BOSTON – A Shrewsbury man has been ordered to permanently stop operating an unlicensed and unsanitary pet shop out of his home and to pay more than $480,000 in penalties and damages to affected customers after falsely advertising and illegally selling dozens of sick and dying bulldog puppies, Attorney General Maura Healey announced today.
Suffolk Superior Court Judge Christine M. Roach entered a default judgment against Heath Morse barring him from ever selling dogs in the state.
In November 2018, AG Healey filed a lawsuit against Morse, whose businesses included Heath’s Legendary Bulldogs, Dream-A-Bullz, Heath’s English Bulldogs, Heath’s French Bulldogs, New England Bulldogs, and Heath’s Bulldogs, for violating both the Massachusetts Animal Health Law and the Massachusetts Consumer Protection Act.
“Mr. Morse knew he was selling people sick and sometimes fatally ill puppies,” AG Healey said. “This judgment orders him to pay hundreds of thousands of dollars and ensures that he can never again hurt innocent animals.”
Between February 2016 and October 2018, Morse sold more than three dozen dogs to Massachusetts consumers for thousands of dollars each. During that period, Morse falsely advertised on various websites and social media platforms and to numerous customers that he was a longtime bulldog breeder and that the puppies he sold were from five-star living conditions, healthy, of “show-dog quality,” American Kennel Club certified, pure bred, and veterinarian checked.
In reality, the puppies Morse sold were being kept in unsanitary conditions and had serious infectious diseases like Giardia and Parovirus, as well as congenital abnormalities, and ear and eye infections. More than a quarter of the puppies sold ultimately died, many within a few days of purchase. Morse’s false representations led his customers to later pay thousands more in veterinary bills to treat or euthanize their very sick dogs.
Despite multiple orders from the Massachusetts Department of Agricultural Resources (MDAR) and Shrewsbury Animal Control to stop, Morse allegedly continued to misrepresent the health and condition of his puppies and operate his illegal, unlicensed pet shop.
“By not complying with state regulations and running an unlicensed pet shop, the defendant deceived consumers and put the health of many dogs at risk,” said MDAR Commissioner John Lebeaux. “We are pleased that a favorable judgment has been reached in this case and remain committed to ensuring that all Massachusetts pet shops comply with the law.”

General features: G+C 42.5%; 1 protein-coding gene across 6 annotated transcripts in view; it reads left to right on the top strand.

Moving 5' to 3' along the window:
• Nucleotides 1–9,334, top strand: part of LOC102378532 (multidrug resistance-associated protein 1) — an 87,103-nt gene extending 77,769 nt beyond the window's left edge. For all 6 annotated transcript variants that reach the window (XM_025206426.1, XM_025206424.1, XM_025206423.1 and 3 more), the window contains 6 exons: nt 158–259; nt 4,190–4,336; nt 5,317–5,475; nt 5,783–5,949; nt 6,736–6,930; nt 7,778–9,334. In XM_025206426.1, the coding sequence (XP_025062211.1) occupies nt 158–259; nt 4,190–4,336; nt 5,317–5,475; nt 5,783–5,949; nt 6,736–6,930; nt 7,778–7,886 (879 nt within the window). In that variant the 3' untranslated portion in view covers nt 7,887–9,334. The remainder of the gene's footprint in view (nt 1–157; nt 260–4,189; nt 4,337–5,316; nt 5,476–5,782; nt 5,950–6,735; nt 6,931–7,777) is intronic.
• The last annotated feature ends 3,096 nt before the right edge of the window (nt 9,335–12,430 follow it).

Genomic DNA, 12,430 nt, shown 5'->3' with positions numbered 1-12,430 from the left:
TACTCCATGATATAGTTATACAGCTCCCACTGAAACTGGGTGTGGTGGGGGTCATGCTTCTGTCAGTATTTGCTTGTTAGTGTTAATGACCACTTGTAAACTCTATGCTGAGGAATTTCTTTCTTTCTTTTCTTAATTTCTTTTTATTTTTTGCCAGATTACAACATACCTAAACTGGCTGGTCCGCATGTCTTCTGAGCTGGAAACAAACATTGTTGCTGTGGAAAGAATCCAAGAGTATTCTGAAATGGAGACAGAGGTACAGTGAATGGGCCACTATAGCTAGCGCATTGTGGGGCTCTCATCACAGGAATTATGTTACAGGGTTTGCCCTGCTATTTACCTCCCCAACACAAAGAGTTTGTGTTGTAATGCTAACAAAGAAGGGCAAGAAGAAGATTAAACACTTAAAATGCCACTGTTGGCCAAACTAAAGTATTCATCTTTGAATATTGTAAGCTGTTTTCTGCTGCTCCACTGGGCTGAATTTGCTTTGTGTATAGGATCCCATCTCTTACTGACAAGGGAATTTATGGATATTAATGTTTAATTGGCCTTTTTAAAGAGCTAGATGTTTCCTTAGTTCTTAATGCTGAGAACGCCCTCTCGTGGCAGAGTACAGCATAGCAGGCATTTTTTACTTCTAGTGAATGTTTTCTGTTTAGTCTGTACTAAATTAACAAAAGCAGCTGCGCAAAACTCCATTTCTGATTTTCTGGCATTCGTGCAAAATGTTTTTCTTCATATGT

The state’s Animal Health Law protects domestic animals in the state and their owners from the spread of contagious diseases by requiring pet shops to be licensed and inspected and to quarantine any sick animals. State laws and regulations require that anyone operating a pet shop maintain it in a sanitary condition, refrain from selling any sick animals, and follow strict isolation and veterinary-check procedures for new dogs or cats and detailed record-keeping requirements. The state’s Consumer Protection Act prohibits fraud affecting consumers, false or deceptive advertising, and other false representations in trade or commerce. The law and its corresponding regulations specifically make it illegal to fail to disclose to a buyer or a prospective buyer any fact, that if disclosed, could influence the buyer not to move forward with the purchase.
This case was handled by Deputy Division Chief Betsy Harper and Assistant Attorney General Turner Smith, with assistance from Paralegals Michelle Predi and Jessica Young, each of AG Healey’s Environmental Protection Division, as well as Michael Cahill, Director of the Division of Animal Health and Jessica Burgess, Legal Counsel, both of the Massachusetts Department of Agricultural Resources.
For tips on buying a dog in Massachusetts visit MDAR’s website. For tips on buying a dog in Massachusetts visit MDAR’s website.